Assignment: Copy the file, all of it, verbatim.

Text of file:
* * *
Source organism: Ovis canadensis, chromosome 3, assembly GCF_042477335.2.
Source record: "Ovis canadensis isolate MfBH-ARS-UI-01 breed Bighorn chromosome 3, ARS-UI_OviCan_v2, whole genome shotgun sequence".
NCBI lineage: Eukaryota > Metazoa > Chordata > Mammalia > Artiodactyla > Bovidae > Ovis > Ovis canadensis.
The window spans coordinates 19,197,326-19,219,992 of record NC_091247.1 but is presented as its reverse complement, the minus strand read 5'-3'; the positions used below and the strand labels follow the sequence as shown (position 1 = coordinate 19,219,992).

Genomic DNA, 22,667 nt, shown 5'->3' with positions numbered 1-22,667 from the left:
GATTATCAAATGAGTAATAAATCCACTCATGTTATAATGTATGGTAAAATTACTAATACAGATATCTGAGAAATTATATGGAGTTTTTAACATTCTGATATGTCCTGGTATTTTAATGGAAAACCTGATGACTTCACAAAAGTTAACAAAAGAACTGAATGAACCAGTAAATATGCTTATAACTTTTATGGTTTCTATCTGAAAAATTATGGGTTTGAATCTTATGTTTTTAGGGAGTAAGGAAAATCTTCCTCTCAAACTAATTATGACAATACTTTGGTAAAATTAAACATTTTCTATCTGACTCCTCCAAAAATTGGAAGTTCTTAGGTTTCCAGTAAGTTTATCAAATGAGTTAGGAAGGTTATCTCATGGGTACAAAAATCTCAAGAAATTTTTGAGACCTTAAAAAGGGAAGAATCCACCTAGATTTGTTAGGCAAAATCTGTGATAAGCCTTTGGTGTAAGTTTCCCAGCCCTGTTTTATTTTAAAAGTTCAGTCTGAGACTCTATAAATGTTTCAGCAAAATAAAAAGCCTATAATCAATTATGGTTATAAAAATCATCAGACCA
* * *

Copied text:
Source organism: Ovis canadensis, chromosome 3, assembly GCF_042477335.2.
Source record: "Ovis canadensis isolate MfBH-ARS-UI-01 breed Bighorn chromosome 3, ARS-UI_OviCan_v2, whole genome shotgun sequence".
NCBI lineage: Eukaryota > Metazoa > Chordata > Mammalia > Artiodactyla > Bovidae > Ovis > Ovis canadensis.
The window spans coordinates 19,197,326-19,219,992 of record NC_091247.1 but is presented as its reverse complement, the minus strand read 5'-3'; the positions used below and the strand labels follow the sequence as shown (position 1 = coordinate 19,219,992).

Genomic DNA, 22,667 nt, shown 5'->3' with positions numbered 1-22,667 from the left:
GATTATCAAATGAGTAATAAATCCACTCATGTTATAATGTATGGTAAAATTACTAATACAGATATCTGAGAAATTATATGGAGTTTTTAACATTCTGATATGTCCTGGTATTTTAATGGAAAACCTGATGACTTCACAAAAGTTAACAAAAGAACTGAATGAACCAGTAAATATGCTTATAACTTTTATGGTTTCTATCTGAAAAATTATGGGTTTGAATCTTATGTTTTTAGGGAGTAAGGAAAATCTTCCTCTCAAACTAATTATGACAATACTTTGGTAAAATTAAACATTTTCTATCTGACTCCTCCAAAAATTGGAAGTTCTTAGGTTTCCAGTAAGTTTATCAAATGAGTTAGGAAGGTTATCTCATGGGTACAAAAATCTCAAGAAATTTTTGAGACCTTAAAAAGGGAAGAATCCACCTAGATTTGTTAGGCAAAATCTGTGATAAGCCTTTGGTGTAAGTTTCCCAGCCCTGTTTTATTTTAAAAGTTCAGTCTGAGACTCTATAAATGTTTCAGCAAAATAAAAAGCCTATAATCAATTATGGTTATAAAAATCATCAGACCA